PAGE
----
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Legal Alerts

March 30, 2017

Supreme Court Affirms its Historic Precedent Banning Amendments to Claims Following Reversal

Legal Alerts
Dispute Resolution

Recent Development

The Supreme Court has refused to reconsider its historic precedent of 1948, prohibiting amendments to court claims following the reversal of first instance decisions, in its session dated 6 May 2016. The decision was announced in the Official Gazette on 23 March 2017.

The much-criticized precedent

There has been a lengthy controversy surrounding the question of whether parties to a lawsuit are entitled to amend their claims even after a first instance decision is delivered, but reversed and remanded back to the first instance court by the appellate courts.

Under the Turkish Code of Civil Procedure No. 6100, parties can amend their claims during a court case, irrespective of the counterparty’s approval, until the end of the factual investigation phase. It is often the case that first instance courts are instructed by the appellate courts during appeal to repeat the factual investigation phase, returning the first instance proceedings to the initial stages. The debated question was whether parties should be allowed to amend their claims after the proceedings have returned to the factual investigation phase after reversal and remand.

Following the emergence of different decisions among the civil chambers, the Supreme Court ruled in its Decision on the Unification of Jurisprudence dated 4 February 1948 and No. 1944/10-1948/3 that parties may not amend their claims following reversal and remand of a first instance decision, mainly on the grounds of procedural economy and procedural vested rights of counterparties acquired on appeal.

Consideration of the old precedent and criticism

The precedent of 1948 was opened to discussion by the General Assembly of the Supreme Court at the motion of a lawyer who claimed that the old precedent was contrary to the provision of the Code of Civil Procedure, which allowed parties to amend their claims until the end of the factual investigation phase and this provision also extended to the phases following an appeal. The lawyer also claimed that the old precedent had become obsolete due to the enactment of the new Code of Civil Procedure No. 6100 and because the civil chambers of the Supreme Court had delivered contradictory decisions on the subject. The precedent of 1948 was heavily criticized by legal scholars and practitioners, mainly for forcing parties to file separate proceedings for the desired amendment and thereby depriving them of a swift remedy that could otherwise be obtained in the same proceedings. In addition to being impractical and making it onerous for parties to file their additional claims through separate proceedings, the ban on amendment also rendered them vulnerable to limitation periods. The reasoning behind the old precedent was also said to be flawed, as seen in the dissenting opinions, due to the fact that it is contradictory to ban parties from amending their claims in post-remand stages despite the same being permitted upon the counterparty’s acceptance.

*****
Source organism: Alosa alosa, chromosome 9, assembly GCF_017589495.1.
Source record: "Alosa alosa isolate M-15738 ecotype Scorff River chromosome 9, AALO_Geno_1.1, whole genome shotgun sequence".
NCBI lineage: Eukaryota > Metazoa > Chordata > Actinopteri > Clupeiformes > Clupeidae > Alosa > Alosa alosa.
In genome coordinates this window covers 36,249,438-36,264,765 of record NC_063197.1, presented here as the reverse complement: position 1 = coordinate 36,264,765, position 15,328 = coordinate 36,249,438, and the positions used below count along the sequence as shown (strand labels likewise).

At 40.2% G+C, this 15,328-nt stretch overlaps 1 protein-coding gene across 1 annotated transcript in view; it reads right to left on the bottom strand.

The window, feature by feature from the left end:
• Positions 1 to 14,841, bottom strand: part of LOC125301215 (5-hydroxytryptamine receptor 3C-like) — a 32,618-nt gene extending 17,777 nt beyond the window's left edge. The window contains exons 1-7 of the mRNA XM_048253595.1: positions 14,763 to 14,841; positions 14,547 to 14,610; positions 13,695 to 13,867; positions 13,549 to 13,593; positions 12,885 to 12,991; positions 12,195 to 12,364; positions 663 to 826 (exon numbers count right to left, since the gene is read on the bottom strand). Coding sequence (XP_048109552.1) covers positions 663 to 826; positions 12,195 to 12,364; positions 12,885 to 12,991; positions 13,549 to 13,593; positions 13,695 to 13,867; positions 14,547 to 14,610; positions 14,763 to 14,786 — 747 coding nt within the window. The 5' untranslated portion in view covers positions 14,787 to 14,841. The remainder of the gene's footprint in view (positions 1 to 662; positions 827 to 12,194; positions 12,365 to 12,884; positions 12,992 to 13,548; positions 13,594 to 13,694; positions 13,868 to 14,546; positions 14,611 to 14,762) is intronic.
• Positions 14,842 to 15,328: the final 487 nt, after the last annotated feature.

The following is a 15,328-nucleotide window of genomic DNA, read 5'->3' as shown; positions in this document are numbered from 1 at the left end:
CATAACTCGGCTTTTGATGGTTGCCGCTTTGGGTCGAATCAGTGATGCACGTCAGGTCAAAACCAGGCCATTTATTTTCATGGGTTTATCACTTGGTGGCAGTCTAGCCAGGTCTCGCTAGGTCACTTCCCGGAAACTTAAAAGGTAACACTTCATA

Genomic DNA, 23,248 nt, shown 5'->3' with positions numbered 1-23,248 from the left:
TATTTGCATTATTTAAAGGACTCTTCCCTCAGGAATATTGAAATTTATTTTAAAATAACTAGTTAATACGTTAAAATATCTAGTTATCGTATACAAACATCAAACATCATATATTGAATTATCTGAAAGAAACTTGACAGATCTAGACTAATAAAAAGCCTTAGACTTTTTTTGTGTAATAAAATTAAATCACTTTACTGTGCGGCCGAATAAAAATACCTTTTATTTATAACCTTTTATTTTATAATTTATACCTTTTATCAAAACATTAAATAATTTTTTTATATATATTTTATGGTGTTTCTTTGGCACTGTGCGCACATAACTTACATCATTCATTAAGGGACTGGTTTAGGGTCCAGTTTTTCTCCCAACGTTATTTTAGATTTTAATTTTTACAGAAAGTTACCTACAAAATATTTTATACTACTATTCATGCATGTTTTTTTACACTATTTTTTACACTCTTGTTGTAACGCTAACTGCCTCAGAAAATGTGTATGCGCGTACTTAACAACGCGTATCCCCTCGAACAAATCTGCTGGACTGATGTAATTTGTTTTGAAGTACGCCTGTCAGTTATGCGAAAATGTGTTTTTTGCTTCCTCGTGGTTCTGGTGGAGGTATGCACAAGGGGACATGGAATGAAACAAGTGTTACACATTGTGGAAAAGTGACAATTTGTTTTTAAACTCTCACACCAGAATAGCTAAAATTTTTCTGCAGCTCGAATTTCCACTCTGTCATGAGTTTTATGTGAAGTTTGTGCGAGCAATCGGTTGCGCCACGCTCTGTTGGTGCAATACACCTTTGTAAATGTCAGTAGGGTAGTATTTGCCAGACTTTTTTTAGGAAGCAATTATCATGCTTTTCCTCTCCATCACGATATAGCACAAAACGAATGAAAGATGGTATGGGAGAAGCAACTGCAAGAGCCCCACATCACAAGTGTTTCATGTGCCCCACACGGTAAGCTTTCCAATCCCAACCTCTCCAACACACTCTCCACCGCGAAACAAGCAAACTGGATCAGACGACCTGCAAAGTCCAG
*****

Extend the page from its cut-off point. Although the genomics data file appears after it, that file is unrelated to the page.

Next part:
Grounds for affirming the old precedent

With so many dissenting opinions, the Supreme Court General Assembly for the Unification of Jurisprudence upheld the old precedent of 1948 and refused to revise it by majority on the grounds that:

  • under Article 45 of the Supreme Court Law, Supreme Court decisions for jurisprudential unification are binding, and any contradicting decisions rendered afterwards do not constitute grounds for reconsideration as they, in themselves, impair reliance on judicial decisions
  • the new Code of Civil Procedure No. 6100 contains a similar provision on amendments to the former Code of Civil Procedure No. 1086 that had been in force at the time the old precedent was delivered, and any change to the old precedent should be justified by a change in the law
  • the Turkish Constitutional Court ruled in one individual application that the ban on post-reversal amendments does not violate the right to a fair trial
  • allowing post-reversal amendments would unduly delay proceedings and parties should file a separate claim if they would like to pursue a different claim
  • there is no provision in the new Code of Civil Procedure No. 6100 explicitly or impliedly permitting post-reversal amendments.

Conclusion

The latest Decision on the Unification of Jurisprudence dated 6 May 2016 and No. 2015/1-2016/1 upheld that parties may not amend their claims when the lawsuit is on remand following reversal of the first instance decision, bringing the discussion on the subject to an end. Claimants should especially note that amendments to a claim during the appellate stages must be pursued through separate proceedings and limitation periods must be closely tracked to avoid being time-barred.